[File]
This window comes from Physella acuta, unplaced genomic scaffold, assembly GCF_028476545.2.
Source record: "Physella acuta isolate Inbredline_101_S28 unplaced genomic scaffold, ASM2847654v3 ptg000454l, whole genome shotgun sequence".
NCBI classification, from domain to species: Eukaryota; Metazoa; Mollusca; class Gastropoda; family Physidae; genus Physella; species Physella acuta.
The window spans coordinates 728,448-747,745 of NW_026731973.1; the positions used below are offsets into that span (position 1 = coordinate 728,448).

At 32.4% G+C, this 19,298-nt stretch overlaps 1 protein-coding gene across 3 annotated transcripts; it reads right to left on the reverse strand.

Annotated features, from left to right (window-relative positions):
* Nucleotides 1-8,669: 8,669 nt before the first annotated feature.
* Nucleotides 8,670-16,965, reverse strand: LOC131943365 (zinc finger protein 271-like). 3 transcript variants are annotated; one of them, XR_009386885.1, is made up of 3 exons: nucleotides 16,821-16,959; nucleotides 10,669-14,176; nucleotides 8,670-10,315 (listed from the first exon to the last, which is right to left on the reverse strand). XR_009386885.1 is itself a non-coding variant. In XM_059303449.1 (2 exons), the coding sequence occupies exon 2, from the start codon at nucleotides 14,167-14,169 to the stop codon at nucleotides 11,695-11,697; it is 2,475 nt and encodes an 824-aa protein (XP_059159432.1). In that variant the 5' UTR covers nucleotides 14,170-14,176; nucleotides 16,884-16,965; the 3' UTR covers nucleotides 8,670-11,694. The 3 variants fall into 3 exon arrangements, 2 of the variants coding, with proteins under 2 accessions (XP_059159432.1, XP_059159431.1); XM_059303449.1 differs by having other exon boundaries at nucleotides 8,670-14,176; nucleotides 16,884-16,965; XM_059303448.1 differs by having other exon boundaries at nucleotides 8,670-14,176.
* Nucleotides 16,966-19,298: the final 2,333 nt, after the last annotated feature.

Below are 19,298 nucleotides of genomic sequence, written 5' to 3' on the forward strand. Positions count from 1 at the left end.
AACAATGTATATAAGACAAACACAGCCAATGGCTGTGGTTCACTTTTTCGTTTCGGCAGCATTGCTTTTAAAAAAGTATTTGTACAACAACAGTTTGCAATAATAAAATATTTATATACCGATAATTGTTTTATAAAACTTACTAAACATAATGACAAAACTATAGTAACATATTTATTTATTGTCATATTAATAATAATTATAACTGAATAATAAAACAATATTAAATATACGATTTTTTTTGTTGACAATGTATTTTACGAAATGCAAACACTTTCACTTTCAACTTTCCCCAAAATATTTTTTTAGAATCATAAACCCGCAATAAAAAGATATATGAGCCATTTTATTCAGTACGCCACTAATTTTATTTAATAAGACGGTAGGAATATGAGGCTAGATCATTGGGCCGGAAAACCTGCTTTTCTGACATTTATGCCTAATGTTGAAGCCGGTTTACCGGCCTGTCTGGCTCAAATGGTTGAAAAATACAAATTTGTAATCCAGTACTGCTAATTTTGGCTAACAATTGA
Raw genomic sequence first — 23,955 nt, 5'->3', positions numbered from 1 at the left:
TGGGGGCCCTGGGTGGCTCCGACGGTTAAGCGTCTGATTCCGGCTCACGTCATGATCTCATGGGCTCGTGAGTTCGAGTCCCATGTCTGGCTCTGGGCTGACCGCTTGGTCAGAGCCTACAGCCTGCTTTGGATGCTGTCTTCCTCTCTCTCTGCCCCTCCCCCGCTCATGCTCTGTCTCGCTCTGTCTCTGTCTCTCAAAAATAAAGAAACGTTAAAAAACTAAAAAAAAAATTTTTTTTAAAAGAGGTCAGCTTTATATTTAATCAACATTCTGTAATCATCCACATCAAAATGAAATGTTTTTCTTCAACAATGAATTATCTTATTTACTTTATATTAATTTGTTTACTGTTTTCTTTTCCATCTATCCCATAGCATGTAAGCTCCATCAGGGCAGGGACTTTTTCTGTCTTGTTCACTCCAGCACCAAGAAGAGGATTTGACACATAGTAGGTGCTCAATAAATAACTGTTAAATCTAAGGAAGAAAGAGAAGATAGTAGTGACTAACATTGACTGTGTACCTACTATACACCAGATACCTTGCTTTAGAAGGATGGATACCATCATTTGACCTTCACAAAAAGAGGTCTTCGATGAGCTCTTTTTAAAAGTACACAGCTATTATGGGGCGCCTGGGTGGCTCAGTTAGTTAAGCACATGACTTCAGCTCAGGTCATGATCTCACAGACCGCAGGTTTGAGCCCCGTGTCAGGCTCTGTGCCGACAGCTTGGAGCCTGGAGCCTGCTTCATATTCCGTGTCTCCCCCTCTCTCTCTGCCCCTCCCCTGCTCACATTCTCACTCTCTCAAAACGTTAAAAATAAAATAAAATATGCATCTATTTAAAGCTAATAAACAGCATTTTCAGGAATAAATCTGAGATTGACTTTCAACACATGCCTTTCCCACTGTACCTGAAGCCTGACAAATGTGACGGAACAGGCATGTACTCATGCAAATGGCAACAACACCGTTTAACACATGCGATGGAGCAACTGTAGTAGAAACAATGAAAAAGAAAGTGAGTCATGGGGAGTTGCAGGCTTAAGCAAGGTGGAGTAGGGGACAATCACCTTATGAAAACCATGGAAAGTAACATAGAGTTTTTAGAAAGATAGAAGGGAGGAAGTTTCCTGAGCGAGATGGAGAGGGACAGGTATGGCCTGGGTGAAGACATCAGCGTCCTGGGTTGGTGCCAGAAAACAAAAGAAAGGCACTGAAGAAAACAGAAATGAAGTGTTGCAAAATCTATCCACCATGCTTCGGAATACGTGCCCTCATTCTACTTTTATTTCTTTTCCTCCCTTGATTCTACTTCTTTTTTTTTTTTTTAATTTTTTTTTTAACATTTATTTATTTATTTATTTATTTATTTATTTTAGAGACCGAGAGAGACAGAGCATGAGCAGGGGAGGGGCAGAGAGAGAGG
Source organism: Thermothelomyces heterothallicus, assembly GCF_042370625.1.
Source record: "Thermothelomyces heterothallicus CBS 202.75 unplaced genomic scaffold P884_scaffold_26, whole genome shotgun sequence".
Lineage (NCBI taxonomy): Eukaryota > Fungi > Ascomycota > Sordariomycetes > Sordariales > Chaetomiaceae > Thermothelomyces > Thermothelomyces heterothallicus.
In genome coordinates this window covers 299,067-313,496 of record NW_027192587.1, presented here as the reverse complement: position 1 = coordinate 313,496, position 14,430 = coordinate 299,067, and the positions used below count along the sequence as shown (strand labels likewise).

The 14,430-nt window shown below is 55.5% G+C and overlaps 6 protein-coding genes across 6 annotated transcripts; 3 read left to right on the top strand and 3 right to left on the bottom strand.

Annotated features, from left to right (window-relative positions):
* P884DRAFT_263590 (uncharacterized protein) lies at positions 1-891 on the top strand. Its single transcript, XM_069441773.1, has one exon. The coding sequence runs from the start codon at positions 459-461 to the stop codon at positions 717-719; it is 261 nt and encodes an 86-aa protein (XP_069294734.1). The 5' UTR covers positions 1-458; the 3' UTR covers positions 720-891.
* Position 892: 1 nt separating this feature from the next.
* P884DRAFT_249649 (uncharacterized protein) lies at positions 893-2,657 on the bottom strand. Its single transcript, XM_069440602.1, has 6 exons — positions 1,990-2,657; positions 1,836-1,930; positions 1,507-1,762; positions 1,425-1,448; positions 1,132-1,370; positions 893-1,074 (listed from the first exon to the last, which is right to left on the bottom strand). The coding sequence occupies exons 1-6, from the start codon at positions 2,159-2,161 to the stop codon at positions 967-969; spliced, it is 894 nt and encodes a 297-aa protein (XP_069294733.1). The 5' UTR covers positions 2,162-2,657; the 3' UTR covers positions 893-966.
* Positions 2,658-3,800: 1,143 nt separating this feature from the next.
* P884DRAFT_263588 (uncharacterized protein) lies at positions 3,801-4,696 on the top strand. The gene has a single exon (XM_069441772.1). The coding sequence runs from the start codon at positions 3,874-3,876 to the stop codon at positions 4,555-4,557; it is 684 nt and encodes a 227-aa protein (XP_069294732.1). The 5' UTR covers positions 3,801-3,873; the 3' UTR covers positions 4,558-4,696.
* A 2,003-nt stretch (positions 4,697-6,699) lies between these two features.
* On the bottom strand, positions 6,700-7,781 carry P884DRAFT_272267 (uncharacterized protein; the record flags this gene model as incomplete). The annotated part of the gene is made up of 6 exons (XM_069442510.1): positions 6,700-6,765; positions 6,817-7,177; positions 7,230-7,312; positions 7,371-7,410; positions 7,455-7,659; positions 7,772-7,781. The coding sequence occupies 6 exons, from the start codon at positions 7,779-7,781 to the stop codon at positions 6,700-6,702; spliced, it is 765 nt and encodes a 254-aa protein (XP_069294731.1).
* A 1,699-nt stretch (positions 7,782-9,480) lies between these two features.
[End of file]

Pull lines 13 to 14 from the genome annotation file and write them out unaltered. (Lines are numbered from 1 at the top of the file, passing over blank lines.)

TGGGGGCCCTGGGTGGCTCCGACGGTTAAGCGTCTGATTCCGGCTCACGTCATGATCTCATGGGCTCGTGAGTTCGAGTCCCATGTCTGGCTCTGGGCTGACCGCTTGGTCAGAGCCTACAGCCTGCTTTGGATGCTGTCTTCCTCTCTCTCTGCCCCTCCCCCGCTCATGCTCTGTCTCGCTCTGTCTCTGTCTCTCAAAAATAAAGAAACGTTAAAAAACTAAAAAAAAAATTTTTTTTAAAAGAGGTCAGCTTTATATTTAATCAACATTCTGTAATCATCCACATCAAAATGAAATGTTTTTCTTCAACAATGAATTATCTTATTTACTTTATATTAATTTGTTTACTGTTTTCTTTTCCATCTATCCCATAGCATGTAAGCTCCATCAGGGCAGGGACTTTTTCTGTCTTGTTCACTCCAGCACCAAGAAGAGGATTTGACACATAGTAGGTGCTCAATAAATAACTGTTAAATCTAAGGAAGAAAGAGAAGATAGTAGTGACTAACATTGACTGTGTACCTACTATACACCAGATACCTTGCTTTAGAAGGATGGATACCATCATTTGACCTTCACAAAAAGAGGTCTTCGATGAGCTCTTTTTAAAAGTACACAGCTATTATGGGGCGCCTGGGTGGCTCAGTTAGTTAAGCACATGACTTCAGCTCAGGTCATGATCTCACAGACCGCAGGTTTGAGCCCCGTGTCAGGCTCTGTGCCGACAGCTTGGAGCCTGGAGCCTGCTTCATATTCCGTGTCTCCCCCTCTCTCTCTGCCCCTCCCCTGCTCACATTCTCACTCTCTCAAAACGTTAAAAATAAAATAAAATATGCATCTATTTAAAGCTAATAAACAGCATTTTCAGGAATAAATCTGAGATTGACTTTCAACACATGCCTTTCCCACTGTACCTGAAGCCTGACAAATGTGACGGAACAGGCATGTACTCATGCAAATGGCAACAACACCGTTTAACACATGCGATGGAGCAACTGTAGTAGAAACAATGAAAAAGAAAGTGAGTCATGGGGAGTTGCAGGCTTAAGCAAGGTGGAGTAGGGGACAATCACCTTATGAAAACCATGGAAAGTAACATAGAGTTTTTAGAAAGATAGAAGGGAGGAAGTTTCCTGAGCGAGATGGAGAGGGACAGGTATGGCCTGGGTGAAGACATCAGCGTCCTGGGTTGGTGCCAGAAAACAAAAGAAAGGCACTGAAGAAAACAGAAATGAAGTGTTGCAAAATCTATCCACCATGCTTCGGAATACGTGCCCTCATTCTACTTTTATTTCTTTTCCTCCCTTGATTCTACTTCTTTTTTTTTTTTTTAATTTTTTTTTTAACATTTATTTATTTATTTATTTATTTATTTATTTTAGAGACCGAGAGAGACAGAGCATGAGCAGGGGAGGGGCAGAGAGAGAGG
Source organism: Thermothelomyces heterothallicus, assembly GCF_042370625.1.